My collaborators and I have a new paper out in the Journal of Geophysical Research titled "Fault slip rates and interseismic deformation in the western Transverse Ranges, CA." The paper presents the GPS & InSAR data, deformation rates, and models of fault slip rates throughout a tectonically-complex region of southern California. We won't claim to answer all of the regional questions, but we do highlight the main issues in the region and what kinds of models fit and don't fit the geodetic and geologic data. For more information, see my publications page, my Transverse Ranges geodesy page, or my Ventura fault models page.
I have finished a massive web update. This includes significant additions to my research and student opportunities pages. I now have a separate page just for 3D PDF's of southern California faults.
I am updating my web content with more recent research, student work, and other improvements. So stay tuned.
I'm a dad!!! Nora Nicole Marshall was born today at 9:43PM. She weighed 6lbs 13oz and was 18" long. Karen and I are very excited to be parents. So far Nora is a very calm and well-behaved baby. Let's hope that continues!
Poster-sized earthquake epicenter maps are now available for download in the
student opportunities section.
The maps are all 42" in their smallest dimension, so they will print nicely on a 42" plotter.
I have downsampled the DEM data to make the file sizes considerably smaller than the original postings.
Feel free to download the maps and distribute to anyone that may be interested, but please provide
the proper attribution. They make great teaching tools!
I currently have three maps available for download:
Eastern United States Earthquakes 1972-2012
Northern California Seismicity 1984-2003
Southern California Seismicity 1981-2005
Earthquake in Virginia!! We felt it here in Boone. I posted a Q&A page with some commonly asked questions and my responses on our department webpage. The university news folks also interviewed me and posted an article about the earthquake.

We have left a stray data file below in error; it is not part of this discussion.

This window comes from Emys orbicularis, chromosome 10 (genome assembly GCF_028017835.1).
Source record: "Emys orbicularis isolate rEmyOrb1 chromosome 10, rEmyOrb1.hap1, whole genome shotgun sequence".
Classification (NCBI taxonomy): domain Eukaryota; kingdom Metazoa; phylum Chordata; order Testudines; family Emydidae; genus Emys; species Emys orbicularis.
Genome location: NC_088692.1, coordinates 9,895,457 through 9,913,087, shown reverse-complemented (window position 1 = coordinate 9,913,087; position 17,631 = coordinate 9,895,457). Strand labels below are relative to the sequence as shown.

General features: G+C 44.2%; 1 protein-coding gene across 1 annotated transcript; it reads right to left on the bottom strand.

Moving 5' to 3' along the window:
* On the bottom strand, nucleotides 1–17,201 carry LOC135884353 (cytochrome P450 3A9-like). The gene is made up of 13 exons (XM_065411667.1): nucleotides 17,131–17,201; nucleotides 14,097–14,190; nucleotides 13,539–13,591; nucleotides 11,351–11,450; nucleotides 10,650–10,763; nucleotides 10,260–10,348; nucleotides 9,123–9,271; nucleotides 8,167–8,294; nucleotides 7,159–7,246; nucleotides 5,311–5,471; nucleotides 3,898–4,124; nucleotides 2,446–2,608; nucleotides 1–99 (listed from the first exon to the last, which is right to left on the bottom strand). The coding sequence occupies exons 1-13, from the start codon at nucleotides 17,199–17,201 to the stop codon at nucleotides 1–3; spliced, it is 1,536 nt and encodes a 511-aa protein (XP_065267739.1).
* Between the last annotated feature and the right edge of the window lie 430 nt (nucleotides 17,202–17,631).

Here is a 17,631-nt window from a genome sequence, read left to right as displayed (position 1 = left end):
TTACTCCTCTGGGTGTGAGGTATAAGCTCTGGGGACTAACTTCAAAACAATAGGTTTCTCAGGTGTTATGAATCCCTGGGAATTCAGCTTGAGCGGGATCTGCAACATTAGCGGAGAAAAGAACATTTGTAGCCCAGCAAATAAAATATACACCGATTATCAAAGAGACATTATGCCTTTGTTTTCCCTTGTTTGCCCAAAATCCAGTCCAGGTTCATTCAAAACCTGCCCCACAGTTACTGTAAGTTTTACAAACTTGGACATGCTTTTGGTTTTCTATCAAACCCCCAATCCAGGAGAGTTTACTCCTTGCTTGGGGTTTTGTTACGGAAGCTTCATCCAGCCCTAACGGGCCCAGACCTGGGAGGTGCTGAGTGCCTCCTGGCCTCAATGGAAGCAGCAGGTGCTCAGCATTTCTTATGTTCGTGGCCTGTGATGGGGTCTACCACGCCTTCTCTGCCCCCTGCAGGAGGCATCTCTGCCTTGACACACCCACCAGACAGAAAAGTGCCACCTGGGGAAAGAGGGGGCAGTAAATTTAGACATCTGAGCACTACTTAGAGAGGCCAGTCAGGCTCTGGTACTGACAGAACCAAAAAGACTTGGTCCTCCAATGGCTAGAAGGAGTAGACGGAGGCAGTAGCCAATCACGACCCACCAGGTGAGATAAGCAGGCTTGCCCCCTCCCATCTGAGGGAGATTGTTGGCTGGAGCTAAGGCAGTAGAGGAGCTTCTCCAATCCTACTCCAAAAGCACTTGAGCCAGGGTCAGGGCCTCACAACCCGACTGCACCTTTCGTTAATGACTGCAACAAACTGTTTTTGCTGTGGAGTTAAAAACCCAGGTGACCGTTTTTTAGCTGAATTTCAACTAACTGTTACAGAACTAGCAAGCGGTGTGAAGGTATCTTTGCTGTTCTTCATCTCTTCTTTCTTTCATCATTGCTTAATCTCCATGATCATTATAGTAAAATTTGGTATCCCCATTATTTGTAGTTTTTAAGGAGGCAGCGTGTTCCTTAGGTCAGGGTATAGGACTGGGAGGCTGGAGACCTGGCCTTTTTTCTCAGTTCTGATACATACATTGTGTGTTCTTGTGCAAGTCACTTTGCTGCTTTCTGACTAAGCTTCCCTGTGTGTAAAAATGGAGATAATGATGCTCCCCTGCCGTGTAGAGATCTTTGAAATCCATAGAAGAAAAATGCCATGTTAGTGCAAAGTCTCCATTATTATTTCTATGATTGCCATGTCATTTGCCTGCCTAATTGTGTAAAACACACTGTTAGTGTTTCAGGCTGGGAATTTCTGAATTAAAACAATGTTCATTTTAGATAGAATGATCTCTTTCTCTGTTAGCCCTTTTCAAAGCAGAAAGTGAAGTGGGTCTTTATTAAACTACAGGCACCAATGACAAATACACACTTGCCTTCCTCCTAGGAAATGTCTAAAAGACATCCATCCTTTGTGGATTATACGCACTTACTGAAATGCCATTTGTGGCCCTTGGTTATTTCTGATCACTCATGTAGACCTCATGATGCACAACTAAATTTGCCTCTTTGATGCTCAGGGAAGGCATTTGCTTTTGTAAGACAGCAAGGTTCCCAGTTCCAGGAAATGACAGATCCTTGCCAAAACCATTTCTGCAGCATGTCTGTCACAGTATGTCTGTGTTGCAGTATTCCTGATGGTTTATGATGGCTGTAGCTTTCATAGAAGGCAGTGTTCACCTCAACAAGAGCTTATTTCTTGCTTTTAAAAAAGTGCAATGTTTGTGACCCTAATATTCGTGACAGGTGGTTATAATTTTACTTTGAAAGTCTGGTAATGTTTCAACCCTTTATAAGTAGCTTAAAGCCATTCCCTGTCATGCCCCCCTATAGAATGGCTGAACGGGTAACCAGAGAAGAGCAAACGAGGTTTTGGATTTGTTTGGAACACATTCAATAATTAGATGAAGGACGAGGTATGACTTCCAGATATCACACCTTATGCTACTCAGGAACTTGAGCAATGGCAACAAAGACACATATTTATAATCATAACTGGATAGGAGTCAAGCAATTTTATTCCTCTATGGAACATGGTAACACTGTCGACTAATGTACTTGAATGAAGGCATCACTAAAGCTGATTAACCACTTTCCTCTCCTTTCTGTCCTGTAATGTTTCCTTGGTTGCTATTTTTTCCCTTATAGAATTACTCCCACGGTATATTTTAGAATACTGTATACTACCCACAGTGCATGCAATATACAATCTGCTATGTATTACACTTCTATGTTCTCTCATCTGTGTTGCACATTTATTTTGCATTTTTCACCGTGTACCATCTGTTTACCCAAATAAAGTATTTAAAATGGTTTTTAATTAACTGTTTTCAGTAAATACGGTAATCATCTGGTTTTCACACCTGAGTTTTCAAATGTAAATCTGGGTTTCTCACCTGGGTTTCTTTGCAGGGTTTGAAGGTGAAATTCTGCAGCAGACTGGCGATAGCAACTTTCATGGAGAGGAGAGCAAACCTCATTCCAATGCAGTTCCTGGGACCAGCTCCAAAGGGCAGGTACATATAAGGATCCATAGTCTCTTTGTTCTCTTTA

I have added a description of my work with Julia Irizarry, a undergraduate student in the department of geology. Julia is using mathematical models to determine if the 1994 M6.7 Northridge could have triggered aseismic slip on the San Andreas fault. Check it out!
I have added a description of my work with Bevin Bailey, a undergraduate student in the department of geology. Bevin is using several near-surface field geophysical techniques to characterize the subsurface geology along the south fork of the New River. Her geophysical data will be complimented by data from nearby boreholes. Check it out!
I have added a description of my work with Anna Morris, a graduate student in the department of physics. We are modeling the mechanics of non-planar wavy fault surfaces. Check it out!
I posted large-format maps of California seismicity on my student opportunities page. The maps were made by GLY undergraduate student, Collin Ferebee. The files are rather large, but the maps are fantastic. Check them out!
If you have any general website suggestions, or if you find things that don't work, email me!